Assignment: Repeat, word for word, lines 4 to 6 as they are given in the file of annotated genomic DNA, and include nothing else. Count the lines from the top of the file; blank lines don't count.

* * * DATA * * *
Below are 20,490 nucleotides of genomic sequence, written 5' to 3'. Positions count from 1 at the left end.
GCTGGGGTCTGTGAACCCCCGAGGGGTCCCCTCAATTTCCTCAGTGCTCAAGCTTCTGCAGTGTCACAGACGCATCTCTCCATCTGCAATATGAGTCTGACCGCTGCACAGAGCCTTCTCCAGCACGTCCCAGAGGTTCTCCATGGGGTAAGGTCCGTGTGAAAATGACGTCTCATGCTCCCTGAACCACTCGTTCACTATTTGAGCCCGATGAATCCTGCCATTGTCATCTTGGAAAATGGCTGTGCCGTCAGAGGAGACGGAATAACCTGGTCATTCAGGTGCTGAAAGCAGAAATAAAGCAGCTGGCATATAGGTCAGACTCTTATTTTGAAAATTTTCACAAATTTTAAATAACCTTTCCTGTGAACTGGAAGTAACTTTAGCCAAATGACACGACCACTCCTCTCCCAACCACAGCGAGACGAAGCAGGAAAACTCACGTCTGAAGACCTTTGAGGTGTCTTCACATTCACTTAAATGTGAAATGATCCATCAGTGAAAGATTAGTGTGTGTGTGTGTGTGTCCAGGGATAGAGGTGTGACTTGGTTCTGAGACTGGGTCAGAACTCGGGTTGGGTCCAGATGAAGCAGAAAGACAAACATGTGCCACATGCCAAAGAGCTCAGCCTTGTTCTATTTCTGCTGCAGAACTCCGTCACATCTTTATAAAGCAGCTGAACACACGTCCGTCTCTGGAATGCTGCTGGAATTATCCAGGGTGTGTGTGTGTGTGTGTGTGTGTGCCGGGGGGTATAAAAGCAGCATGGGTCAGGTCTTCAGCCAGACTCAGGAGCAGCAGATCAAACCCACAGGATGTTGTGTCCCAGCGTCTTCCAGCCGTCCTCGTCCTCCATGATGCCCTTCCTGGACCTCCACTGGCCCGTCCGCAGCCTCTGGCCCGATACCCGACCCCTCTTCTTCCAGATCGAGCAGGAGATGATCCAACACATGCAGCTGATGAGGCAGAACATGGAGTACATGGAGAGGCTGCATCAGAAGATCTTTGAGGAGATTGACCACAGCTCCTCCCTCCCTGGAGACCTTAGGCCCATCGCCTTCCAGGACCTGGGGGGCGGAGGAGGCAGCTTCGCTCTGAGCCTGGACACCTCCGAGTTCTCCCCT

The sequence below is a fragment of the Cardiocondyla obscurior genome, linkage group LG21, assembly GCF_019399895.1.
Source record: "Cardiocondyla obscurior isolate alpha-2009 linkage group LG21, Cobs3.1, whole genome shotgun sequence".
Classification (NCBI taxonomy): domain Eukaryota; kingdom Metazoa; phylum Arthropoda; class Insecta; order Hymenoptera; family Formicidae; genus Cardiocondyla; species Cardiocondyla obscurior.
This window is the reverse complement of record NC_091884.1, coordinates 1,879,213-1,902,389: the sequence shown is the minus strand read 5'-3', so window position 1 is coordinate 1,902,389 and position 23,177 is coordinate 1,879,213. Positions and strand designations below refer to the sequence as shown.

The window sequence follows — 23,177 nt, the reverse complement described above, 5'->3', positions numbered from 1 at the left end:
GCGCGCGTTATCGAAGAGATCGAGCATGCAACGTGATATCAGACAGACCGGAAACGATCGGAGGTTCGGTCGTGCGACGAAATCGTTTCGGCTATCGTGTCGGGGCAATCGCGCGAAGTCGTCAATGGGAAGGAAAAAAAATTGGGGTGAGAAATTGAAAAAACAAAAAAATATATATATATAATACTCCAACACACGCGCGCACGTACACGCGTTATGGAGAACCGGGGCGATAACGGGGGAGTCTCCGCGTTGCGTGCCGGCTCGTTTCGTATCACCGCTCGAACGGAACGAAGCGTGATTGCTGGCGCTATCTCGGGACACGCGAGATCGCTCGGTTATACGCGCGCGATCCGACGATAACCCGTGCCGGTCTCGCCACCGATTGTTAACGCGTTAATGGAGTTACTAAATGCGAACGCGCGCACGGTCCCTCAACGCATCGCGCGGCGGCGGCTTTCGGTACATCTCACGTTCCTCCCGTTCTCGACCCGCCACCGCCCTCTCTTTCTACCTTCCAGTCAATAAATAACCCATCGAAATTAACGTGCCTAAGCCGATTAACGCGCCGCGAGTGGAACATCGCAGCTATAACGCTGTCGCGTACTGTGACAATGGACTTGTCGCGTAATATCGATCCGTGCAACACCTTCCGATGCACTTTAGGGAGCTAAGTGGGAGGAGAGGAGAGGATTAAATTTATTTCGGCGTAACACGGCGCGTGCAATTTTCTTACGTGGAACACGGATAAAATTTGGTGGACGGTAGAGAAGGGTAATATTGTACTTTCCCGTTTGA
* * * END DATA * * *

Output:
Source record: "Cardiocondyla obscurior isolate alpha-2009 linkage group LG21, Cobs3.1, whole genome shotgun sequence".
Classification (NCBI taxonomy): domain Eukaryota; kingdom Metazoa; phylum Arthropoda; class Insecta; order Hymenoptera; family Formicidae; genus Cardiocondyla; species Cardiocondyla obscurior.
This window is the reverse complement of record NC_091884.1, coordinates 1,879,213-1,902,389: the sequence shown is the minus strand read 5'-3', so window position 1 is coordinate 1,902,389 and position 23,177 is coordinate 1,879,213. Positions and strand designations below refer to the sequence as shown.